1 Philippine Peso = 0.15673 Swedish Krona
1 Philippine Peso = 0.02516 Singapore Dollar
1 Philippine Peso = 0.01355 St Helena Pound
1 Philippine Peso = 0.42581 Slovak Koruna
1 Philippine Peso = 146.30872 Sierra Leone Leone
1 Philippine Peso = 10.77661 Somali Shilling
1 Philippine Peso = 380.15721 Sao Tome Dobra
1 Philippine Peso = 0.16779 El Salvador Colon
1 Philippine Peso = 9.87498 Syrian Pound
1 Philippine Peso = 0.22727 Swaziland Lilageni
1 Philippine Peso = 0.59732 Thai Baht
1 Philippine Peso = 0.04578 Tunisian Dinar
1 Philippine Peso = 0.04303 Tongan paʻanga
1 Philippine Peso = 0.0748 Turkish Lira
1 Philippine Peso = 0.12933 Trinidad Tobago Dollar
1 Philippine Peso = 0.55804 Taiwan Dollar
1 Philippine Peso = 43.29818 Tanzanian Shilling
1 Philippine Peso = 0.50374 Ukraine Hryvnia
1 Philippine Peso = 70.12464 Ugandan Shilling
1 Philippine Peso = 0.01918 United States Dollar
1 Philippine Peso = 0.54497 Uruguayan New Peso
1 Philippine Peso = 155.91562 Uzbekistan Sum
1 Philippine Peso = 841.2272 Venezuelan Bolivar
1 Philippine Peso = 436.68263 Vietnam Dong
1 Philippine Peso = 2.00786 Vanuatu Vatu
1 Philippine Peso = 0.04867 Samoa Tala
1 Philippine Peso = 10.16721 CFA Franc (BEAC)
1 Philippine Peso = 0.05177 East Caribbean Dollar
1 Philippine Peso = 10.16721 CFA Franc (BCEAO)
1 Philippine Peso = 1.84008 Pacific Franc
1 Philippine Peso = 4.79195 Yemen Riyal
1 Philippine Peso = 0.22731 South African Rand
1 Philippine Peso = 99.51102 Zambian Kwacha
1 Philippine Peso = 6.9396 Zimbabwe dollar


I AND many others applaud President Rodrigo Roa Duterte aka Digong for the way he handled the alleged surrogate of Indonesian tycoon Anthony Salim in the Philippines, Manuel Pangilinan who, purportedly, is the top honcho of PLDT-Smart.
Pangilinan reportedly wanted P3 billion for him to return the frequency that he obtained from the government for free.
That irked Digong no end. He wants the frequency, which is not being used by Pangilinan to improve PLDT-Smart services, for a third telco player. He forthwith told Pangilinan to expect a visit to the companies he is connected with from the Bureau of Internal Revenue.
The following day, the PLDT-Smart executive said he was returning the frequency without payment.
Why was Pangilinan so quick to arrive at such a decision? Is he hiding something? Are the companies under him compliant with our tax laws? I believe Digong should go ahead with his “threat” to have the BIR visit the companies under Pangilinan to find out.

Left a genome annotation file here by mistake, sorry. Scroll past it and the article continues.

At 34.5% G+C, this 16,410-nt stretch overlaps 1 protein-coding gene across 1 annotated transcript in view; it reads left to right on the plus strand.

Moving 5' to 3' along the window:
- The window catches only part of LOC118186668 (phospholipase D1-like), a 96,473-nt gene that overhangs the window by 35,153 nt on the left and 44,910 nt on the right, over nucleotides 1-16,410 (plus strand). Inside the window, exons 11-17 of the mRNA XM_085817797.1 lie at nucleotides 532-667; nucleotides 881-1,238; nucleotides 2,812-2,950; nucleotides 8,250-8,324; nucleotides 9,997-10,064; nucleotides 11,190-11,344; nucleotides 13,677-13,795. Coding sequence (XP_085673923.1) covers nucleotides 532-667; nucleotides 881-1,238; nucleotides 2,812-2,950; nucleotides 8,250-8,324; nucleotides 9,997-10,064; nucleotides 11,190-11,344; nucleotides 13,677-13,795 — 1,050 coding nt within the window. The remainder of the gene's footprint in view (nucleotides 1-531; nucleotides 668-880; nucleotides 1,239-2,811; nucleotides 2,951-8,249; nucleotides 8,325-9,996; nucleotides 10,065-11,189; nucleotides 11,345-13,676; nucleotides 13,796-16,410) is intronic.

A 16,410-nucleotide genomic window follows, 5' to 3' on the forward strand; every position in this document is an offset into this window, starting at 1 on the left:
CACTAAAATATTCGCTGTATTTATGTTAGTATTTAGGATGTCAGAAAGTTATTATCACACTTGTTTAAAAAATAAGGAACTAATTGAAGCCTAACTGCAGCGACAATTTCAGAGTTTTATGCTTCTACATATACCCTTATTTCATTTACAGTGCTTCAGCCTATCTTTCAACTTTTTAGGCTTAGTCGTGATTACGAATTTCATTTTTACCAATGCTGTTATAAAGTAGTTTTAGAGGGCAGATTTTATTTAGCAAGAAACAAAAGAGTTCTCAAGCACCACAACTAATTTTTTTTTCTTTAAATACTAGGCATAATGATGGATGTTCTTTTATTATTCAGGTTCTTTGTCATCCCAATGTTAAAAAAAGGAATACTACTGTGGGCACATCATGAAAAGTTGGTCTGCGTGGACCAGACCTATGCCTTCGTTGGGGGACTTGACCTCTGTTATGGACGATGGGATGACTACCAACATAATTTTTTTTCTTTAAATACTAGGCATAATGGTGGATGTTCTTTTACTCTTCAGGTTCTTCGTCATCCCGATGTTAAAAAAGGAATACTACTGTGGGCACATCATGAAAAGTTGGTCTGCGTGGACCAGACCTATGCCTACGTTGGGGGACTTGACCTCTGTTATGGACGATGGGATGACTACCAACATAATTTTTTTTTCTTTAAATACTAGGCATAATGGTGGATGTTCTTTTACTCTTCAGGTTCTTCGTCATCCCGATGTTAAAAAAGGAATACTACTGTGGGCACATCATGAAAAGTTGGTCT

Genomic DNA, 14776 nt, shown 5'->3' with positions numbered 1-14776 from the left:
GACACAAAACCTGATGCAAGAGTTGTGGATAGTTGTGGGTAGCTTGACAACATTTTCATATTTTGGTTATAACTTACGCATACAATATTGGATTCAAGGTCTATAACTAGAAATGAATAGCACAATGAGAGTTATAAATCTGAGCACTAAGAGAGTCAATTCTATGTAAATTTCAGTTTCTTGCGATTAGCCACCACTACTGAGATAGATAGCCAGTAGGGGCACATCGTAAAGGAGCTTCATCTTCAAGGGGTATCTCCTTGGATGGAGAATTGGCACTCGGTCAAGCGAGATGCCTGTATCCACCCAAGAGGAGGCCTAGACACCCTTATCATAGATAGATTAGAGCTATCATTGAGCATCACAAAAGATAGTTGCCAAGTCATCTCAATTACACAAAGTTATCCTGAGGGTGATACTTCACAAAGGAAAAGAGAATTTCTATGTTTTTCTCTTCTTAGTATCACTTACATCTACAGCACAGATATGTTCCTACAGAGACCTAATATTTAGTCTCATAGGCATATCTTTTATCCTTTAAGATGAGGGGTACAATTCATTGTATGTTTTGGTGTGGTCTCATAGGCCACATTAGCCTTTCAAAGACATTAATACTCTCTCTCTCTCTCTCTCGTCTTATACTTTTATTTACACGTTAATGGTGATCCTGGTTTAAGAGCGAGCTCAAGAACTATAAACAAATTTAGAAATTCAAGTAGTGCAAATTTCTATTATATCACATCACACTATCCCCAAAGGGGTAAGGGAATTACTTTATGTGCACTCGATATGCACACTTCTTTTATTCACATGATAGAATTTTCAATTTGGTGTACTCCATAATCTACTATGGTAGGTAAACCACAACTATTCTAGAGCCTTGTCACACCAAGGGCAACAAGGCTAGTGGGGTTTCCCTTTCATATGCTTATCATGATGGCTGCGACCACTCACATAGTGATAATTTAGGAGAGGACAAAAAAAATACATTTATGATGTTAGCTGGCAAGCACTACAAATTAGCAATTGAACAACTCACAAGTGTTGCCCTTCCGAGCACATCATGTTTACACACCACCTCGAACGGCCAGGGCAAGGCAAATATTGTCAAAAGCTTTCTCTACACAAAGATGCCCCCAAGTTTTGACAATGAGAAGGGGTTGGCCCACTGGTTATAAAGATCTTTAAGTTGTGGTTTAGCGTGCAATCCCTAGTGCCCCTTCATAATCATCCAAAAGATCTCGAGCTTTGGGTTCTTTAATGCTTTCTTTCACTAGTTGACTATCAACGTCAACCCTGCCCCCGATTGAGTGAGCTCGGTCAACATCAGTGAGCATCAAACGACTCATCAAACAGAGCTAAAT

I hope the Ayalas of Globe, half of the duopoly that has been taking consumers for a ride all these years, also got the message.


Digong must be in a quandary right now over what to do with his Secretary of Tourism Wanda Teo. 
Teo has reportedly been travelling abroad too much in the last two years, with unnecessary travelling companions in tow.
It will be recalled that Digong has been firing left and right government officials for excessive travelling.
Teo, however, has close kin in the media who are very strong and avid supporters of Digong.
Everyone is watching and waiting for Digong’s action on the matter. Will he be consistent?


An anonymous reader asked what I think is the reason why Digong has not fired or at least taken to task our Permanent Representative to the UN, Teodoro Locsin, Jr., for disloyalty about which I have written three weeks ago. S/he also asked who his backer is.
I said I have no idea at all. But one thing is for sure – Digong’s “indifference” is strange and definitely out of character.
Locsin publicly expressed his opposition to Digong’s decision to the phase Aout of the jeepneys which he said should be retained. He also called the cancellation of the license of the internet news site Rappler “suppression of press freedom” which the administration denies. Rappler’s license was cancelled for violating the constitutional provision that media companies should be one hundred percent owned by Filipinos. 


Senator Panfilo Lacson likened the presence of a US aircraft carrier in the South China Sea (SCS) to a “breath of fresh air”.
The US Seventh Fleet has always been present in the SCS since the Cold War era. Ergo, the fresh air must have always been there, right? 
Obviously, Lacson made the statement because of the Chinese military presence in the reclaimed isles and reefs in the area.
Will the Seventh Fleet’s presence bring a breath of fresh air to us? I doubt it. On the contrary, what it could possibly bring us is disaster should the two military giants clash with each other either by accident or by design. 
Lacson also rued and expressed grave concern over China’s naming of certain features in the Philippine (Benham) Rise.
“It’s probably a matter of time before we see Chinese structures on more artificial islands. Damn us! Are we this helpless?” Lacson said.